EQ’s 20th anniversary brings back some nightmares of trying to find people in order to play.  The open-world aspect made leveling rather painful if the spawn points were already taken, of if the groups in the guild were already full.  WoW’s launch addressed a lot of that, since all dungeons were instanced.  Sure, travel time was a pain in the butt, at least you could play.  WoTLK brought in the LFG system, and my enjoyment of the game really exploded.  Easy to get in/out (destroying WoW is another topic.)

Now there’s multiplayer everywhere, or at least the option for it.  Some games do it really well (MMR games are a solid mechanic), and others make it a damn hassle (Monster Hunter World – looking at you bub).  But the core issue remains – the amount of players vs. the amount of content.

In a 50v50 game, you need 100 people to get started.  The 101st person needs to wait for 99 more people to join.  In high population games this is fine.  In low pop games, this causes insane queue times.  Plenty of MOBAs and team shooters have failed on this specific topic.  In games with rigid composition, then you have something similar occur if the player representation is out of whack.  WoW’s notorious lack of tanks/healers has had 45-60m queues for DPS players.

The technology and algorithms used to support queues has always fascinated me.   It needs to match a player’s wants vs the game’s needs.  Let’s say a game has 5 activities, and player A is willing to do 3 of them.  Does the game let the player pick 3, or just 1?  Does the game assign a priority to the activity based on the current queue time, or based on the player’s ability to meet the need (e.g. put a powerful player with other powerful players)?

Playing in Dauntless this is all at a head since you can select either a random event, a less random event, or a specific event.  If I need specific components, then I will queue for a specific target.  Theoretically, queue times should be longer as I am saying I want to do 1 activity of 100.  If I need generic things, then I will likely pick the less random event (which pulls from a pool of 5 activities).  Why not the full random one?

Because in the large random set, there are events I would prefer not to do.  The queue times may be near instant, but I’m willing to trade off 20s of waiting to eliminate the list of things I don’t like.

Dauntless will cap the queue length at a certain point and just give you a solo experience.  For 95% of the content, this is just fine.  And the 5% that’s left… well there are always people queuing for it since it can’t really be soloed.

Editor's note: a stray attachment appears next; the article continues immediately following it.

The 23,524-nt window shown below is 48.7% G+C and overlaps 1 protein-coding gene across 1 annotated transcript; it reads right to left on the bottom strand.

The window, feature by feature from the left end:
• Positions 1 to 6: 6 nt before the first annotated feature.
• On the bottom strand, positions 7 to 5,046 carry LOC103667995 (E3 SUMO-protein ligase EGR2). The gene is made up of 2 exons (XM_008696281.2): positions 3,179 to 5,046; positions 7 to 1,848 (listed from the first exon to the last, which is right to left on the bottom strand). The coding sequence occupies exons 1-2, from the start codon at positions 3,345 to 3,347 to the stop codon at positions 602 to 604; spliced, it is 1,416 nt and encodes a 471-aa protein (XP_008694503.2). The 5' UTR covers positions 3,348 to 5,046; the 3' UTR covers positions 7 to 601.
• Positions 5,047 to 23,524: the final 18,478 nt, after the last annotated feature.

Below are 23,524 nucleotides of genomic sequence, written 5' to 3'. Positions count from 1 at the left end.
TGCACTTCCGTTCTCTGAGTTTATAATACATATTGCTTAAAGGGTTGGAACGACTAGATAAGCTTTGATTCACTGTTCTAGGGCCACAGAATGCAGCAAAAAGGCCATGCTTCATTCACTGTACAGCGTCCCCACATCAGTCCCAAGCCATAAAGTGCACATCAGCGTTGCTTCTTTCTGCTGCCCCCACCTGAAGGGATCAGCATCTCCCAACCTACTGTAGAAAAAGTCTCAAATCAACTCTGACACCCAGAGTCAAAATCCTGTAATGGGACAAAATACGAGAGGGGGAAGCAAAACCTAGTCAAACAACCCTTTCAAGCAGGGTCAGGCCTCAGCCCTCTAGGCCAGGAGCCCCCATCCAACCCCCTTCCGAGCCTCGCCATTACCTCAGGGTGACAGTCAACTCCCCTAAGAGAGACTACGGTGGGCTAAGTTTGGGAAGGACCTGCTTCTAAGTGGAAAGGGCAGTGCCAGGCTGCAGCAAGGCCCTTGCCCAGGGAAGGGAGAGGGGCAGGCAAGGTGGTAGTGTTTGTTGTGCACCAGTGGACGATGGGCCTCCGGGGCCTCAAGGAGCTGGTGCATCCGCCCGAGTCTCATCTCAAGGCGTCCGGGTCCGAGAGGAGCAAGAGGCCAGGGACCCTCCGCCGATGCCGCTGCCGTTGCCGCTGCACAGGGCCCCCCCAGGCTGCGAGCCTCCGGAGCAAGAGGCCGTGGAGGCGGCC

Goals and Targets

Dauntless has an interesting balance perspective to manage.  MHW players have already spent their money, so it doesn’t really matter how long they stay engaged.  Dauntless is F2P, therefore it’s goal is to extend play times – since you need players to make the coop part work!  It does this through it’s crafting system, which requires you to collect rare and very rare components for the more difficult crafts.

These components require you to break a particular monster part (potentially multiple times, or while enraged) to have a chance at a drop.  Since the battles are capped at 30 minutes (and typically take less than 15), and there are no guarantees, you’re going to be running the same target multiple times.  Frankly, at decent power levels you may spend more time queuing/lobby than on the actual hunt.  Right now, I’m hunting the Bloodfire Embermane for his tail – and there’s only 1 queue of 100 that can give me that.  I can solo it well enough, but certainly much faster with 1 other (and ultra fast with 4 smart players).

This compounds into a scenario where you will find yourself queuing a lot.  Which is the genesis for this post.  Depending on the hour of the day, the queue times could be near instant (there’s always a 10s delay), or it could be 3-4 minutes before you duo a target.  Entirely manageable, and I’d expect that to drop a lot once the official launch hits in the summer and cross-platform is integrated (across consoles).

I think the queue system in place now works in the general sense.  Should be interesting to see how it works long term.

Dauntless – Hop, Skip, Jump

The last post was about the view of progression while going through it.  For most of the process there’s a small gap between your power and the enemy’s.  You’re always slightly behind the curve, and would need to hunt the same beasts for 2-3 upgrades per piece to stay on par.  Or… you simply attack the next beast and there’s a 90% chance they drop the material for a new item.  In this method, you’re simply changing weapons every other beast.  Still a gap, but it certainly forces you to learn the battles rather than just mash your way through.

And for the first 4 islands, this generally works.  For the primary reason that you’re fighting as a group and that the difference in power levels is objectively small (10% of 100 isn’t much, 10% of 1000 is a lot more).  You get to learn monster types, and whether speed/mobility is more worthwhile than large strikes.  Stormclaw for example, is much easier with a quick weapon, while Charrogg is all about big swings.

Then you hit island 5 (Maelstrom).  By the time you reach this place, you’re probably rocking ~250 power gear.  More than serviceable for island 4.  Island 5 needs 310 for you to have an even chance.  And then the model goes sideways a tad.